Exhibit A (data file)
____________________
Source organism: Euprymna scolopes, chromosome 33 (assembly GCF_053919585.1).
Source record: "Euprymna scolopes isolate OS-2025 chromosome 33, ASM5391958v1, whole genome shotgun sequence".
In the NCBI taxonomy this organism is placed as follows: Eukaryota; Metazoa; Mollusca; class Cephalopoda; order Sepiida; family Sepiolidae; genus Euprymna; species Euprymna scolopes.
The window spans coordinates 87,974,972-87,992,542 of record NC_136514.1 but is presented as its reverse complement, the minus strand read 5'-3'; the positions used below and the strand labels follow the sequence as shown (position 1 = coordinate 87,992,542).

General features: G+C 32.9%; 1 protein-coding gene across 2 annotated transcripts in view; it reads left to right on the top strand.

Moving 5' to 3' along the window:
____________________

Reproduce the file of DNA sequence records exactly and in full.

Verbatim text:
Source organism: Euprymna scolopes, chromosome 33 (assembly GCF_053919585.1).
Source record: "Euprymna scolopes isolate OS-2025 chromosome 33, ASM5391958v1, whole genome shotgun sequence".
In the NCBI taxonomy this organism is placed as follows: Eukaryota; Metazoa; Mollusca; class Cephalopoda; order Sepiida; family Sepiolidae; genus Euprymna; species Euprymna scolopes.
The window spans coordinates 87,974,972-87,992,542 of record NC_136514.1 but is presented as its reverse complement, the minus strand read 5'-3'; the positions used below and the strand labels follow the sequence as shown (position 1 = coordinate 87,992,542).

General features: G+C 32.9%; 1 protein-coding gene across 2 annotated transcripts in view; it reads left to right on the top strand.

Moving 5' to 3' along the window: